How To Get People To Do What You Want Them To Do (In 3 Simple Steps!)

How To Get People To Do What You Want Them To Do (In 3 Simple Steps!)

By consistently following these three steps you will see success beyond your wildest dreams.

For those of you who are long-time readers, or if perhaps you are someone who knows me In Real Life, you know that I work in the field of Financial Capability.  Financial Capability is a field that operates primarily within the nonprofit human service or community development arena and encompasses providing consumers (typically those living on lower incomes) with the knowledge, skills, and access to financial products and services that enables them to live more financially secure lives.

Sound good?  Yes, I think so too, as this is the professional field that I have been proud to be a part of for the past 25 years.  But providing needed services to humans who can benefit from them is wrought with challenges.  Namely, how do you get said people to show up and access said services so that they can make improvements in said lives?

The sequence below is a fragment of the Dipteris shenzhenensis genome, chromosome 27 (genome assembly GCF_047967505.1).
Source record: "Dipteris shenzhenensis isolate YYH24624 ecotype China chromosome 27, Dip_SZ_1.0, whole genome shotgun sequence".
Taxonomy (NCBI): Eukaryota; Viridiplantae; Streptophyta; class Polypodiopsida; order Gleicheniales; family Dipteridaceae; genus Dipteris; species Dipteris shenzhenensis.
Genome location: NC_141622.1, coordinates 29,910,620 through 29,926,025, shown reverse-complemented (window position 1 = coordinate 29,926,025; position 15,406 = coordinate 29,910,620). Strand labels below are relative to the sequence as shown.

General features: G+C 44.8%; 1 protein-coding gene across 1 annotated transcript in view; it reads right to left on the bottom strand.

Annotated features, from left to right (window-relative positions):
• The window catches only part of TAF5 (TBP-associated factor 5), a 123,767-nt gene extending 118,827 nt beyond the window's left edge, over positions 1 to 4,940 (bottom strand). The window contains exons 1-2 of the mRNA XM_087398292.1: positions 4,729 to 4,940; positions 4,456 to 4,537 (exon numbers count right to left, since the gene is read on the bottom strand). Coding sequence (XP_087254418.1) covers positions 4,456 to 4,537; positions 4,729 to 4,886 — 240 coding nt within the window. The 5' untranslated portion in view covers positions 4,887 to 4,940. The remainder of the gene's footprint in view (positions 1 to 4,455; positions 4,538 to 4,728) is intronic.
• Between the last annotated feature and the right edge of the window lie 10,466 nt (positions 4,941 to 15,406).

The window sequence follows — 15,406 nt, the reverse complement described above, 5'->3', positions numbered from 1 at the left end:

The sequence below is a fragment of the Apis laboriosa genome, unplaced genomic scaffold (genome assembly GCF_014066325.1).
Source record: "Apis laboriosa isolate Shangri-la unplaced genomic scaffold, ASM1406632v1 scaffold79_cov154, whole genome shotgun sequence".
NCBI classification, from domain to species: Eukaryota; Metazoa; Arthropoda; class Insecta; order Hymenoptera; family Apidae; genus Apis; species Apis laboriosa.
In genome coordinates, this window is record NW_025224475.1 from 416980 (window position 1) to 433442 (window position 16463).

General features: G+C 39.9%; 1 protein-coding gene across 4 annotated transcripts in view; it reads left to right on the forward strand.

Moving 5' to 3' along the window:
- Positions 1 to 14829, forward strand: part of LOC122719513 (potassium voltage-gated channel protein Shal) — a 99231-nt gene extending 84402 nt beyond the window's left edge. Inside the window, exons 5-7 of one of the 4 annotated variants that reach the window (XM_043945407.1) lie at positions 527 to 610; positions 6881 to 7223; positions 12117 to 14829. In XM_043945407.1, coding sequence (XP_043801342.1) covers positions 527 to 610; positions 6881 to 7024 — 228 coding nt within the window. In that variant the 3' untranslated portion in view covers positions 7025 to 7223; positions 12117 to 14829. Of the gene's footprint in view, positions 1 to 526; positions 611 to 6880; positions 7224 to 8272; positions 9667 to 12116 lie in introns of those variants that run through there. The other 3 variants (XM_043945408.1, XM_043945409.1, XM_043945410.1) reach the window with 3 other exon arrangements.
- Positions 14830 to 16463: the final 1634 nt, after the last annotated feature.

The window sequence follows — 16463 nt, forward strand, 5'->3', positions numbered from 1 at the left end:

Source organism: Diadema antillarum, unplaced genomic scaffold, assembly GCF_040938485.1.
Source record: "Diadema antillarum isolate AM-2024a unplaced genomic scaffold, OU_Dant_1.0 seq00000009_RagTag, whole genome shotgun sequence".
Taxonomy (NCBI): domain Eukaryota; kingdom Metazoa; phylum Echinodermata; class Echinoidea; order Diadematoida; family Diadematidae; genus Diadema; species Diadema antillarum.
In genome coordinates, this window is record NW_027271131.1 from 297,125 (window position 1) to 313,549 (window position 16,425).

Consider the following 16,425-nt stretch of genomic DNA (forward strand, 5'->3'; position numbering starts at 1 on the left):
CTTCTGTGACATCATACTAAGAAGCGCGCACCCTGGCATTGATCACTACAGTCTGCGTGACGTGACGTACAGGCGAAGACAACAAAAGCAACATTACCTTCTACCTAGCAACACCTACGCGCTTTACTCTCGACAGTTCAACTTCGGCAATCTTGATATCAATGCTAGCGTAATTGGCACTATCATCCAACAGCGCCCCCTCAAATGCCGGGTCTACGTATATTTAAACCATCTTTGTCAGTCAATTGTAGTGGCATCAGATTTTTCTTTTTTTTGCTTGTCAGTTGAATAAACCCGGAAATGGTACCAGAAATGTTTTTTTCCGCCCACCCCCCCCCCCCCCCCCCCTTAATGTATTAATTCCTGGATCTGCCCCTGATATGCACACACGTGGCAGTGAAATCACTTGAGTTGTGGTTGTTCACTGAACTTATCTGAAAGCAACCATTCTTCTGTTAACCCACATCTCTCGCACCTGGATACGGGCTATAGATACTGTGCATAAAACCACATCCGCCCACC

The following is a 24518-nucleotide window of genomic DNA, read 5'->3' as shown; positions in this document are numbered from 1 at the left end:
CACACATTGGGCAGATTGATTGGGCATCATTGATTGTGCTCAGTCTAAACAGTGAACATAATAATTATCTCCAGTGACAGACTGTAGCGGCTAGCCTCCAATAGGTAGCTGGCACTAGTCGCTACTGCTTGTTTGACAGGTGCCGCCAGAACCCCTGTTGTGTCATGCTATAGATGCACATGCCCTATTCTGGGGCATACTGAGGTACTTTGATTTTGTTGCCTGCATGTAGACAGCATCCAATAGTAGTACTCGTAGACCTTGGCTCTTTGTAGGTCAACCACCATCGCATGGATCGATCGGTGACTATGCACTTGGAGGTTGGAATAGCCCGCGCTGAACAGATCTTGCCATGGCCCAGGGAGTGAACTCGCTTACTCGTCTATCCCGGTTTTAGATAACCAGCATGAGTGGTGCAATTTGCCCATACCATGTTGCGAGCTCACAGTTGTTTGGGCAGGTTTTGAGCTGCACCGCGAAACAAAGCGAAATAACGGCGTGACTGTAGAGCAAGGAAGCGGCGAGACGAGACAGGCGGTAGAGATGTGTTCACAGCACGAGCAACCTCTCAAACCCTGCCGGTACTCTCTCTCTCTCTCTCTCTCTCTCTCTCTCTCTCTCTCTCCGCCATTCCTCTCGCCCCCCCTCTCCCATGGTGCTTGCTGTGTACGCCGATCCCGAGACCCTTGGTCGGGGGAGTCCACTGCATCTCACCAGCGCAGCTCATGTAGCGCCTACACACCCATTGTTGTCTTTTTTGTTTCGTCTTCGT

This is a question that gets posed to me in one fashion or another in my consulting and professional development training practice.  And to be fair, there is no magic wand that I can wave or silver bullet that I can shoot (or insert any other metaphor-of-your-choice) to get people to do what you want them to do, even if you know it is going to make their lives better. 

But I do have a simple-but-not-easy 3-step approach to get people moving in the right direction:

Step 1:  Be curious